HE Supreme Court has given some more time for bus
operators in Delhi to convert all their buses to CNG. Meanwhile, the
government of India constituted a high-powered committee chaired by
R M Mashelkar, director-general, CSIR, to recommend an auto fuel
policy for the country.
The committee has submitted an
interim report which suggests that we should specify performance
standards and not specific technologies for pollution control.
This is in keeping with policies followed by all civilised
societies around the world that the basic principle of specifying
standards is that they indicate the performance expected by a
product but not specify the technology to be used.
reason is that specification of specific technologies ends up
killing innovation and research for improvement in the future. On
the other hand, when performance standards are specified, then
manufacturers, researchers and operators compete with each other to
provide the most efficient systems at the lowest costs for the same
If we specify a single technology then we get
locked into a single system, find it difficult to change when better
products become available and get controlled by lobbies in favour of
that single technology.
The Mashelkar report is just the
first necessary — but not sufficient — step toward sensible
policy-making. This is because dealing with technology and health in
the public space is much more complex than we think.
stress test shows that your heart muscles have become weak, you can
panic and demand a single magic pill to solve all your problems. But
your doctor will only laugh at your demand.
Instead he will
tell you to change your diet, do a set of prescribed exercises every
day, alter your lifestyle, and take a set of medicines every day. In
addition, he will also ask you to monitor your health status
periodically and change your drugs accordingly.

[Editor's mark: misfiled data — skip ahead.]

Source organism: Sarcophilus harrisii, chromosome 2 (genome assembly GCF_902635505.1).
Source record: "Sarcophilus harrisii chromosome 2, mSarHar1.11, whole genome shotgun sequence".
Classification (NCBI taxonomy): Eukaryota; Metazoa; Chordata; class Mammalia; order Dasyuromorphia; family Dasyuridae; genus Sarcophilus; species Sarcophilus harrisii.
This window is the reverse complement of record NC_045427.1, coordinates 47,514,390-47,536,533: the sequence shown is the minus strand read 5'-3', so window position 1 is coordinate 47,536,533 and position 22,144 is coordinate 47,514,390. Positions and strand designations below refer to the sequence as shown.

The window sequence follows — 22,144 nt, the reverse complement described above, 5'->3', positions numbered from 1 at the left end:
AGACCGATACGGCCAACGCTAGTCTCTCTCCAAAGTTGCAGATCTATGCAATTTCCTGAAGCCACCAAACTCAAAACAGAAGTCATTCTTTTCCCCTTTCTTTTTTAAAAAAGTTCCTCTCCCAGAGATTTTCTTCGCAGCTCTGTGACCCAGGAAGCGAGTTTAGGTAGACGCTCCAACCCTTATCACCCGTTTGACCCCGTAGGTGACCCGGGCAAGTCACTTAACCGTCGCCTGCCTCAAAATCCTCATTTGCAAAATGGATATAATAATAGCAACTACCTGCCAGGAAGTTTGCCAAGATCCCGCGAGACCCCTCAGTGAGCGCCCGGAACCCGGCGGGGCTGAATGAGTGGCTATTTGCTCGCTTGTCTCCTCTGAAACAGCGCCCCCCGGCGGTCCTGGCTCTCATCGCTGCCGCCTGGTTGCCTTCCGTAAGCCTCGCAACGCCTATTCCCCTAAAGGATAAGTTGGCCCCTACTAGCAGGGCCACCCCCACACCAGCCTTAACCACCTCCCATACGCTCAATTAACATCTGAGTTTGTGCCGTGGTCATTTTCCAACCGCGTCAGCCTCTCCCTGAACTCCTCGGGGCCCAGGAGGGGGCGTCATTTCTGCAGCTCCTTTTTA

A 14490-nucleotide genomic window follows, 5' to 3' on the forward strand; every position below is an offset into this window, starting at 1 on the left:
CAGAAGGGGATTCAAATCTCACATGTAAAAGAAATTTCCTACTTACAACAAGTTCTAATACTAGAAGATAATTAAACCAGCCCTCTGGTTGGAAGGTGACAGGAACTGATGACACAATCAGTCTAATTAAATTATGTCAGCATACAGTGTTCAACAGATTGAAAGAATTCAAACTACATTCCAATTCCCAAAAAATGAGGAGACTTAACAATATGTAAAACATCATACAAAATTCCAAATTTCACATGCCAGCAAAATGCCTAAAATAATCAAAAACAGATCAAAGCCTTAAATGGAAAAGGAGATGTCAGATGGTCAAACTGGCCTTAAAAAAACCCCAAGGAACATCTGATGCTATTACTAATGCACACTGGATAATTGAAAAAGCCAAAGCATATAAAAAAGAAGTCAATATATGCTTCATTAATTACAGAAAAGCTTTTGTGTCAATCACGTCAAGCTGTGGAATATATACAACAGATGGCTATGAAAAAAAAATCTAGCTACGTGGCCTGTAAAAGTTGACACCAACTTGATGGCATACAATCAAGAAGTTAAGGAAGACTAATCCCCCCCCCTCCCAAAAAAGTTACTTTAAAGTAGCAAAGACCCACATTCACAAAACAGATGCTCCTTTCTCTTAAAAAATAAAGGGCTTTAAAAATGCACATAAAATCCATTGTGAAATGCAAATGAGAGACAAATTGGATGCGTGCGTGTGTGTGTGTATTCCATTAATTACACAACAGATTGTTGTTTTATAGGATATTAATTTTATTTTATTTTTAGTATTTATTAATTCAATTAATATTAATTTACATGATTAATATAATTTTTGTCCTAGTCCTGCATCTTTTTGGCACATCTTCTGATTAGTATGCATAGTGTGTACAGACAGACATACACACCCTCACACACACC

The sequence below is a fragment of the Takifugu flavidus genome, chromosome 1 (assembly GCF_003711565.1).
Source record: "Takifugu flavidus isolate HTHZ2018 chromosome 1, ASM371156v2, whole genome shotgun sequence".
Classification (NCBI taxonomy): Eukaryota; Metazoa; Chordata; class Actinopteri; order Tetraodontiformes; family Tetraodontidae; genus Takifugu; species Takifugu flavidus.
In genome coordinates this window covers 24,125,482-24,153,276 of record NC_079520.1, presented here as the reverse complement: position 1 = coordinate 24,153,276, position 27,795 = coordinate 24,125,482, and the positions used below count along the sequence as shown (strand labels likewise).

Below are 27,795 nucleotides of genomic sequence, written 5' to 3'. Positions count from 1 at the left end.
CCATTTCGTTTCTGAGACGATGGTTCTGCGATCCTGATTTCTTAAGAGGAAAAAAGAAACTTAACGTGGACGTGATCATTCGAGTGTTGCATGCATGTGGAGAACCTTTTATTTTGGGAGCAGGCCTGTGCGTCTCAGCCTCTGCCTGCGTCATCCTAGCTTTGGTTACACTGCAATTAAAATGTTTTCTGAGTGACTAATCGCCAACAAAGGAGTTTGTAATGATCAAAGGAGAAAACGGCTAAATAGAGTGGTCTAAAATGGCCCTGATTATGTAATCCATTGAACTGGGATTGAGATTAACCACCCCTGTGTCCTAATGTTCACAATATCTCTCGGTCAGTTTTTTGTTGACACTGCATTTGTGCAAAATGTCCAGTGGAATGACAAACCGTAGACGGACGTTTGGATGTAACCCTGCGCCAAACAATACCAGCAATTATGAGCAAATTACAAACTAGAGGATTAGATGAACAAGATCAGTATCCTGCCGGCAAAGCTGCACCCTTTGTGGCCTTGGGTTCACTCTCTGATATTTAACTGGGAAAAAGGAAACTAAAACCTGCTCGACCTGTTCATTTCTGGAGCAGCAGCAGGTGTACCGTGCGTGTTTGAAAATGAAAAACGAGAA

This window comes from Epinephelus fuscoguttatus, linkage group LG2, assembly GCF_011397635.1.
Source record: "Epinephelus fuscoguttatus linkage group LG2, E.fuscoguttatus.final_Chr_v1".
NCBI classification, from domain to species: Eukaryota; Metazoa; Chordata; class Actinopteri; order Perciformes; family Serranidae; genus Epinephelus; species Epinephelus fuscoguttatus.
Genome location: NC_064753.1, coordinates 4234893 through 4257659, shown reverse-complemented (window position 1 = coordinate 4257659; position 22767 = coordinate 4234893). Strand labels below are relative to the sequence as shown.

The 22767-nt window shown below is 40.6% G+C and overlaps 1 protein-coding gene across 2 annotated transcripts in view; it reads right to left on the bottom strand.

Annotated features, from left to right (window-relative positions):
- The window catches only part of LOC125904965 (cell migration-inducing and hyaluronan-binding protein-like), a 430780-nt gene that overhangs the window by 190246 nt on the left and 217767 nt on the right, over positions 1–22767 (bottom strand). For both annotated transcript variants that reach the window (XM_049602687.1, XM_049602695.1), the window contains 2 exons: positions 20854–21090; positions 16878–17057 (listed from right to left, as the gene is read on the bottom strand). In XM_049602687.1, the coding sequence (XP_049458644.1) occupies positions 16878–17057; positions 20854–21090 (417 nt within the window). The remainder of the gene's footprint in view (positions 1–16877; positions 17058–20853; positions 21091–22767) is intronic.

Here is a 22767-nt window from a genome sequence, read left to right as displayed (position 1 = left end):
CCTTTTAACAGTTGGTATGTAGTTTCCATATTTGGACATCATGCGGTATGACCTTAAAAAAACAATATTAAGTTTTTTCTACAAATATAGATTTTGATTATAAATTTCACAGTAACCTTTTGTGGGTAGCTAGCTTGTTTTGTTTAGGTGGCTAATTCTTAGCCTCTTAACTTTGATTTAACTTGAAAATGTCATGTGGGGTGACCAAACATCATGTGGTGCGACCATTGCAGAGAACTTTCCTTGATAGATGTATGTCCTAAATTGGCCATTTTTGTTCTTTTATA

traffic flow, vehicular pollution and road accidents require the
same level of scientific expertise, inter- disciplinary cooperation
and long-term attention as any other public health problem.
To solve problems of vehicular pollution we need to work
from first principles. Quite obviously, the most long-lasting
solution would be if people travelled less. Mixed land use helps.
Homes, businesses, hospitals, schools, entertainment areas,
all need to be intermixed in localities. This is happening more by
default than policy in our cities. Vendors going from house to house
selling things reduce trips; vegetable shops, dhobis, mochis, paan
shops, and tandoor stands in neighbourhoods eliminate thousands of
scooter and car trips.
The second long-term solution is to
encourage non-polluting modes of travel. There is only one —
human-powered travel. We should be designing our streets so that
walking, cycling and the use of rickshaws becomes safer and much
If it were so, many more people would be
using these modes, especially younger people. City planning
experience from Beijing in China to Portland in the US suggests this
Street designs are available which show that
segregated paths can be provided for bicycles and rickshaws on
existing arterial roads in most cities. When you do this even the
motorised traffic benefits, because friction reduces, flow becomes
smoother and pollution reduces further.